All Parties…can join issue in recognising the work Sir Benjamin has done for the nation in preserving beautiful pictorial representations of historical buildings; and not only buildings, but festivals and customs, which, in this fast changing world, might have passed out of existence without a record such as those Sir Benjamin and others, who have been inspired by him, have made.’
The Searchlight of Greater Birmingham, 1913.
Despite gaining widespread recognition in his own day, after his death in 1914, Stone became a largely forgotten figure in British photographic history.
In the early 1920s his son, Roland, gifted the Stone Collection to Birmingham Libraries and staff set about the immense task of indexing this vast photographic archive. Stone had also donated over two thousand of his Parliamentary photographs to the House of Commons Library (now held by the National Portrait Gallery), founded the National Photographic Association and contributed over a thousand images to their important archive (now held by the Victoria and Albert Museum) during his own lifetime.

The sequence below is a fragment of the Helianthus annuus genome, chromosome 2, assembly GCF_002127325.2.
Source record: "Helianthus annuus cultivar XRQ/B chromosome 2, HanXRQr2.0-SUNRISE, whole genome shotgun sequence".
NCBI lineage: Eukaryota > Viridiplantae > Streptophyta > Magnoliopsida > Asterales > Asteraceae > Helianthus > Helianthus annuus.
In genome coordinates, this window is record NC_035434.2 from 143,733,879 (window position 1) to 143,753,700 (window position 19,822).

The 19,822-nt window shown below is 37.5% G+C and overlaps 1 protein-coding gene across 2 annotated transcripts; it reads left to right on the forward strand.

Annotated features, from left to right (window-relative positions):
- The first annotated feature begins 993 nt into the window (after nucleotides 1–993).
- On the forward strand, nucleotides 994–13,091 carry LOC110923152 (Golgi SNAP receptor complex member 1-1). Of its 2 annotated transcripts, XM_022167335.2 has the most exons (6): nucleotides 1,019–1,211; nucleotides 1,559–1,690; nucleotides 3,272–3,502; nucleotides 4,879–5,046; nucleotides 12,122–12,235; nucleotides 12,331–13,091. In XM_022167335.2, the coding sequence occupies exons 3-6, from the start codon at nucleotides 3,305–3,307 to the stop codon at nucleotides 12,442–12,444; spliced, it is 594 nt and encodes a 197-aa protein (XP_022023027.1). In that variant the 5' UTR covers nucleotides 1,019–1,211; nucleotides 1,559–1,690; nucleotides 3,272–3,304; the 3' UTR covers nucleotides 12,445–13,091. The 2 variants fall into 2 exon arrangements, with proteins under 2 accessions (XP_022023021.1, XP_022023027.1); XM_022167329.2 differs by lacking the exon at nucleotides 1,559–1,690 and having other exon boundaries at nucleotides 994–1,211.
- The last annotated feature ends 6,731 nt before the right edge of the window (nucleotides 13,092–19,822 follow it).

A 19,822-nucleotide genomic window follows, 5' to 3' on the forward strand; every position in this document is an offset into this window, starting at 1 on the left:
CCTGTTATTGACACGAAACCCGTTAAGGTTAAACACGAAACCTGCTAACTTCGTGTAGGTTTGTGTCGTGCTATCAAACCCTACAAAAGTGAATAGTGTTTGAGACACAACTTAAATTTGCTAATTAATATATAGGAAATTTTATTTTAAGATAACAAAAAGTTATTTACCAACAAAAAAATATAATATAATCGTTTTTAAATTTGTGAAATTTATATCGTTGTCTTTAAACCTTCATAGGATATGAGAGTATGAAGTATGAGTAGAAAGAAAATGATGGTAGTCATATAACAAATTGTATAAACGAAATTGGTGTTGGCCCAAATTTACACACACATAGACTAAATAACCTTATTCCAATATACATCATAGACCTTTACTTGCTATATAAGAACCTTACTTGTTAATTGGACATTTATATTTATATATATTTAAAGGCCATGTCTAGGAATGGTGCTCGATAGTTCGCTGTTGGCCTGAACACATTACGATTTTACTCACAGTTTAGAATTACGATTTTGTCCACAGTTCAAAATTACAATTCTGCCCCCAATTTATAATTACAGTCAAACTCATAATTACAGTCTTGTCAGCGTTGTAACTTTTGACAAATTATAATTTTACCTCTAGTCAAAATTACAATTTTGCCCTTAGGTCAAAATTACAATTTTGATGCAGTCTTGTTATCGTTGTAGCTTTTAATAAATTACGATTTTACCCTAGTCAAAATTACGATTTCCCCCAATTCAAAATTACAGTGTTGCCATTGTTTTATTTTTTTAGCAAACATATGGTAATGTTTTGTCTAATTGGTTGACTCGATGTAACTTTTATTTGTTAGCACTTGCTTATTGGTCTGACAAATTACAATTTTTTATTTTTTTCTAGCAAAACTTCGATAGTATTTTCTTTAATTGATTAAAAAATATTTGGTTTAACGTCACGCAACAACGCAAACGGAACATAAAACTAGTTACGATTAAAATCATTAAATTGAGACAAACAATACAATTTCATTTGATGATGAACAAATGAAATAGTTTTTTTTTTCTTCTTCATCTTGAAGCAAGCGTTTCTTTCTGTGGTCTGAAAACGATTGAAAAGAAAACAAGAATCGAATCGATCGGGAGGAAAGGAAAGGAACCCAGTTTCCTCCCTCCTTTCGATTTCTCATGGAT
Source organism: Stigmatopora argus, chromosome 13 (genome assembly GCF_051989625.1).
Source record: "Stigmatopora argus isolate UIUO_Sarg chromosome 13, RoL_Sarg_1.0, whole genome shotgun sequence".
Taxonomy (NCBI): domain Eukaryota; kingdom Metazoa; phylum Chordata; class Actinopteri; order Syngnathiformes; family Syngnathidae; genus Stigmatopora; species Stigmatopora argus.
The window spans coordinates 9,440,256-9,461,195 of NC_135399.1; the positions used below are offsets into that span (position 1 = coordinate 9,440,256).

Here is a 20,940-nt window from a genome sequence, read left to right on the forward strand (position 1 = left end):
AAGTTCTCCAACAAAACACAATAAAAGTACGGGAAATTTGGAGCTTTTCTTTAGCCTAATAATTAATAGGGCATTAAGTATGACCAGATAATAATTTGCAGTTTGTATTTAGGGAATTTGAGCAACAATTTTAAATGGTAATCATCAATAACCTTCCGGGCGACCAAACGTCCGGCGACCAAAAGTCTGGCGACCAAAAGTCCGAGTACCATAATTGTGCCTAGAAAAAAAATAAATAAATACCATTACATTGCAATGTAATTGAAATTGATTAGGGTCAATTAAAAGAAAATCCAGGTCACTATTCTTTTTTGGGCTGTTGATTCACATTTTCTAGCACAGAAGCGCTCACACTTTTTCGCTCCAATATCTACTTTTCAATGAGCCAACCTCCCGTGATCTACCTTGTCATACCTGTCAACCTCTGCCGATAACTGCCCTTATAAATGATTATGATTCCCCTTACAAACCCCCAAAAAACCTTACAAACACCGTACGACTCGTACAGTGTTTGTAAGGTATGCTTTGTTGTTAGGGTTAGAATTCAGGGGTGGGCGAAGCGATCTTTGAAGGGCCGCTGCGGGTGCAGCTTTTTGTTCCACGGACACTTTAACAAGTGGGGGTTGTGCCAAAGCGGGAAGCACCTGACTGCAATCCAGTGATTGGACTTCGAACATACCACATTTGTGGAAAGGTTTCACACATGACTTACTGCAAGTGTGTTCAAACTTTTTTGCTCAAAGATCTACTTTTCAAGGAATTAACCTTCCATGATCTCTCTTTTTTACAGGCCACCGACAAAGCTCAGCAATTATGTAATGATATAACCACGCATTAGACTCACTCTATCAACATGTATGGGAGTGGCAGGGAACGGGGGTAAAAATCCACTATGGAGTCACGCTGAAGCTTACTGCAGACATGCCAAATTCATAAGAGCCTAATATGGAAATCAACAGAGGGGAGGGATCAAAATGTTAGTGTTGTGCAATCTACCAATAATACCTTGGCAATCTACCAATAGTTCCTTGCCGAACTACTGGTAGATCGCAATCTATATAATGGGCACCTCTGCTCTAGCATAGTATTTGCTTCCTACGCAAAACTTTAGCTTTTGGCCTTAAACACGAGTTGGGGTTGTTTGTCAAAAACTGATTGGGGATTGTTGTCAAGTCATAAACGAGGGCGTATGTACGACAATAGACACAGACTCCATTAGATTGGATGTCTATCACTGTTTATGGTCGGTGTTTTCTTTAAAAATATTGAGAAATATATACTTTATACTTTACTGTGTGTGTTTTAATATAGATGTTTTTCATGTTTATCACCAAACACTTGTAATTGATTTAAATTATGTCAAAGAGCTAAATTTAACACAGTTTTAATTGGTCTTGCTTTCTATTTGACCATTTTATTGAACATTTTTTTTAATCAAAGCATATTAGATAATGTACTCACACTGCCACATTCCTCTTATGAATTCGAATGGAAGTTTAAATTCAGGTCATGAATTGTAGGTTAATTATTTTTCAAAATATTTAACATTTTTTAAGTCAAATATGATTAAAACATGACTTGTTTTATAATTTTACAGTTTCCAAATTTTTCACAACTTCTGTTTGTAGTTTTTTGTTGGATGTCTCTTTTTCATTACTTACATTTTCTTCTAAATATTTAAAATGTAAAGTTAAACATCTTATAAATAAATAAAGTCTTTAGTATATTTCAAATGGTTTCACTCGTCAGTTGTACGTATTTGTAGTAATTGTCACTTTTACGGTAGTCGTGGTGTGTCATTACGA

Photographic Record and Survey photography, which Stone championed at local and national level, remained a significant component of the work carried out by amateur photographers in clubs and societies until the 1950s. This resulted in the creation of large archives of photographs in libraries and county record offices up and down the country which serve as an invaluable historical resource for both current and future generations.
Sir Benjamin Stone’s work was re-discovered by photographic historians and curators such as Colin Ford, Bill Jay and Barry Lane in the 1970s and their books, exhibitions and articles helped introduce his work to later photographic activists - including Daniel Meadows, Tony Ray-Jones, and Homer Sykes - determined to reinvigorate documentary photography in Britain.
In more recent times researchers including Elizabeth Edwards and Peter James have re-examined and re-presented Stone’s work, and his photographs were included in the Tate Britain exhibition ‘How We Are: Photographing Britain from the 1840s to the Present’ (2007).
Stone remains a significant point of reference for photographers exploring ideas of tradition, place, and locality and those seeking to document aspects of continuity and change in nation and state, and the relationship between the individual and the community.